Korach, the son of Yitzhar, the son of Kehas, the son of Levi, separated himself.
This verse begins the passage that deals with the rebellion of Korach, who sought to overthrow Moshe and Aharon from their positions as leaders of the Jews. The verse stresses that Korach took himself apart — that is, he deliberately sought to develop machlokes, strife between the Jews and their leaders.
-from “A Torah Thought for the Day,” p.2
Sunday’s commentary on Torah Portion Korach
A Daily Dose of Torah
Over two weeks ago, I wrote a blog post called What Am I, Chopped Liver?, in which I attempted to illustrate that non-Jews who are somehow associated with the Messianic Jewish movement are not an afterthought of God or a devalued population without a role in God’s redemptive plan for Israel and the nations simply because we’re not Jewish.
I could never have predicted what happened next. As I write this (Monday afternoon) that fifteen day old blog post has collected 191 comments and counting. Apparently, I struck a nerve, a really sensitive one.
I’ve written several posts since then, but none has gained the traction of “Chopped Liver,” which is just fine.
But then I started studying for the coming week’s Torah Portion Korach.
Rashi explains that Korach wished to make the point that there was no reason for Moshe and Aharon to be seen as greater than the rest of the Jews, for all of them had been spoken to by God at Sinai. thus their assuming leadership represented a selfish act of self-promotion…
…No matter how holy the Jews, they still needed leaders — and Hashem had ordained that those leaders were to be Moshe and Aharon. Sadly, Korach refused to see the obvious answer, and came to his terrible end as a result.
We need to look at Korach and his 250 followers in context. The failure of the ten spies had just occurred (see Shelah) and the Children of Israel, bewailing their fate, refused to enter the Land and conquer it. Instead, they begged for a new leader to guide them back to Egypt. Even the next morning when the people realized their error, it was too late. Hashem had already decreed that the current generation wander the desert for forty years, until the last one of them expired.
Not listening to Hashem again, the Israelites attempted to take the Land. Hashem was not with them and the local Canaanite armies easily routed Israel, sending her packing, so to speak.
From Korach’s point of view, this might all seem to be the fault of Moses and Aaron. Midrash states that Korach and his companions believed Moses had appointed himself and Aaron as leaders, and that their positions of authority did not come from Hashem. If Korach were right, then there was no absolute divine source that appointed Moses as the Leader and Prophet of Israel and he might be opposed, overthrown, and replaced. This was Korach’s intent.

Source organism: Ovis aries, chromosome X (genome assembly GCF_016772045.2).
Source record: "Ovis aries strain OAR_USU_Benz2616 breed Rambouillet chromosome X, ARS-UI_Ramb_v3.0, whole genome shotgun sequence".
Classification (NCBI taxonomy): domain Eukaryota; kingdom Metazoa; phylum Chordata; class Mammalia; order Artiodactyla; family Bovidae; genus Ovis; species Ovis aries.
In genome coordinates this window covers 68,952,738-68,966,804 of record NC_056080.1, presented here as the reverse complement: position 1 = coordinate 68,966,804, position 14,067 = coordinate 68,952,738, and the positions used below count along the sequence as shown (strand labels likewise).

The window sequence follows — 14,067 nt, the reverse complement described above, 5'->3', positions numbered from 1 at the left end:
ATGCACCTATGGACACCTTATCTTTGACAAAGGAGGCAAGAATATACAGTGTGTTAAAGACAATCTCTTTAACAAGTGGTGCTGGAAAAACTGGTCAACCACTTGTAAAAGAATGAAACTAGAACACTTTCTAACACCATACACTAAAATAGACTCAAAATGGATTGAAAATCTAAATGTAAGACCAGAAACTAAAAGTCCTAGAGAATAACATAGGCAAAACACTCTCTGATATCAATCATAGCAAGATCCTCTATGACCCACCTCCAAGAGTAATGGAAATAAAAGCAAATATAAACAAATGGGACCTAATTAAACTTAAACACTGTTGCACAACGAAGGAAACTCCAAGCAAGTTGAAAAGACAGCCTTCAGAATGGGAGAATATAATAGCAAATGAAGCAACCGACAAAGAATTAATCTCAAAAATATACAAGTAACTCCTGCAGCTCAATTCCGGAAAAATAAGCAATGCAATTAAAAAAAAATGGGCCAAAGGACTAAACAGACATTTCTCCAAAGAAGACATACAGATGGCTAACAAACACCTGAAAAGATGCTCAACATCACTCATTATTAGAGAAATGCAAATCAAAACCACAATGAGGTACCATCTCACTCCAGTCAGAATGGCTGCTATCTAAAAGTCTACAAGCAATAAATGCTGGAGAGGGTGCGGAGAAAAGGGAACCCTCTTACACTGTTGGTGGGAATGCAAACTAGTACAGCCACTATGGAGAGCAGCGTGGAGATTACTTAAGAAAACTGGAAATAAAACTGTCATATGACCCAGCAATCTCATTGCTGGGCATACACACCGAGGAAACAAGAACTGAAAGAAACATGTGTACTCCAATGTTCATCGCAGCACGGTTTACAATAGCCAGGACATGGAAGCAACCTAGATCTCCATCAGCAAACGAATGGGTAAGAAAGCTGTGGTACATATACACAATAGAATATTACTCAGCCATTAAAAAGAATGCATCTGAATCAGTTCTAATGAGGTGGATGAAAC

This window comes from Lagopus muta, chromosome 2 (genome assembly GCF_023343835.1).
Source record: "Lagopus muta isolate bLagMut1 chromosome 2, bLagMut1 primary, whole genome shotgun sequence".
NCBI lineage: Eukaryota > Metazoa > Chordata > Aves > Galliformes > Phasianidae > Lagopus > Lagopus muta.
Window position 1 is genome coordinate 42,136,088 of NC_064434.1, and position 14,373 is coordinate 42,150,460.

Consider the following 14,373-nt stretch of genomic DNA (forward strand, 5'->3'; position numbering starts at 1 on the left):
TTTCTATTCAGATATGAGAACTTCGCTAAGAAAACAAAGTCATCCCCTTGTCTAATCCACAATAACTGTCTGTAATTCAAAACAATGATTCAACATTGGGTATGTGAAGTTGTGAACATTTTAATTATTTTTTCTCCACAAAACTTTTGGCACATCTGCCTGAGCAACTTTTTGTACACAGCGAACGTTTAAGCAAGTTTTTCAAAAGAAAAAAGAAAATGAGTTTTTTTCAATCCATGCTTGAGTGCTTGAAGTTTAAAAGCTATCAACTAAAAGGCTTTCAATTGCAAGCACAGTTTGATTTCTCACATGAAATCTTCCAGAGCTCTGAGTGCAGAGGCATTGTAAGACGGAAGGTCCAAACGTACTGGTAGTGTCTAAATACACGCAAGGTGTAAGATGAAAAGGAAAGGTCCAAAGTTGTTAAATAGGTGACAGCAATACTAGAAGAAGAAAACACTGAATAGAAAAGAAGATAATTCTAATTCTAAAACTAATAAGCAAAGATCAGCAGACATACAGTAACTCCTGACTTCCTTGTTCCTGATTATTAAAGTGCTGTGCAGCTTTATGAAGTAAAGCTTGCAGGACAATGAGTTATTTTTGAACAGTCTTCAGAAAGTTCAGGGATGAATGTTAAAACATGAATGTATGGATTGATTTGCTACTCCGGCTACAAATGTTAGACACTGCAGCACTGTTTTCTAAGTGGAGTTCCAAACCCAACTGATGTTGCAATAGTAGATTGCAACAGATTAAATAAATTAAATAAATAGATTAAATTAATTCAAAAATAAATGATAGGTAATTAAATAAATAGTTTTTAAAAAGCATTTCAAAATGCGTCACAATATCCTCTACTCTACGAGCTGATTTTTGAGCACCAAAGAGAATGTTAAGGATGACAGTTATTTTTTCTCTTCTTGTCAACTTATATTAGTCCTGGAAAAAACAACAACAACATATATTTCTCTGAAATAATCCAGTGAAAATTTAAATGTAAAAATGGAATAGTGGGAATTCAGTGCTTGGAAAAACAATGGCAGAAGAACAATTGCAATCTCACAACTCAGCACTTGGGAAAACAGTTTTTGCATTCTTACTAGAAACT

Although Korach was dead wrong (literally as it turns out) and Hashem decreed his demise, I can’t think too harshly of Korach. Yes, he was misguided and confused, probably tortured by the humiliating defeat in Canaan, and the dreaded prospect of the Israelites spending the rest of their days wandering the desert of Sinai. But assuming he wasn’t just greedy for power, he probably thought he was doing the right thing, the only thing he could think of to save his people.
But he lacked Moses’ perspective and his apprehension of the will of Hashem for Israel.
It is commonly thought that Korach’s sin was one of attempting to usurp the roles of Moses and Aaron and to make himself the leader and High Priest (a bit if hypocrisy if he really thought that all Israelites were complete equals).
But we “Messianic Gentiles” (or whatever you want to call us) are also trying to figure out our roles relative to Messianic Jews and within the context of Messianic Judaism. Can we Gentiles be compared to those involved in the Korach rebellion?
First of all, let’s understand how I’m using the term “Messianic Gentiles.” Why don’t I just call us “Christians?”
Well, in the most generic way of speaking, we are Christians. That is, anyone who follows Christ (Messiah) as a disciple can be called a Christian (and my Jewish wife calls me a Christian). I make the differentiation for two reasons.
The first is that, in modern times, there are a number of Jews who choose to follow the traditions of their Sages in how they observe the Torah, living like many, many other observant Jews all over the world…and yet they are also disciples of Yeshua, recognizing him as Moshiach and the coming Jewish King.
Calling them “Christians” would be a gross injustice because historically, Christianity has been directly opposed to Jews observing Torah, studying Talmud, gathering in synagogues on Shabbos, and honoring the traditions of the Sages.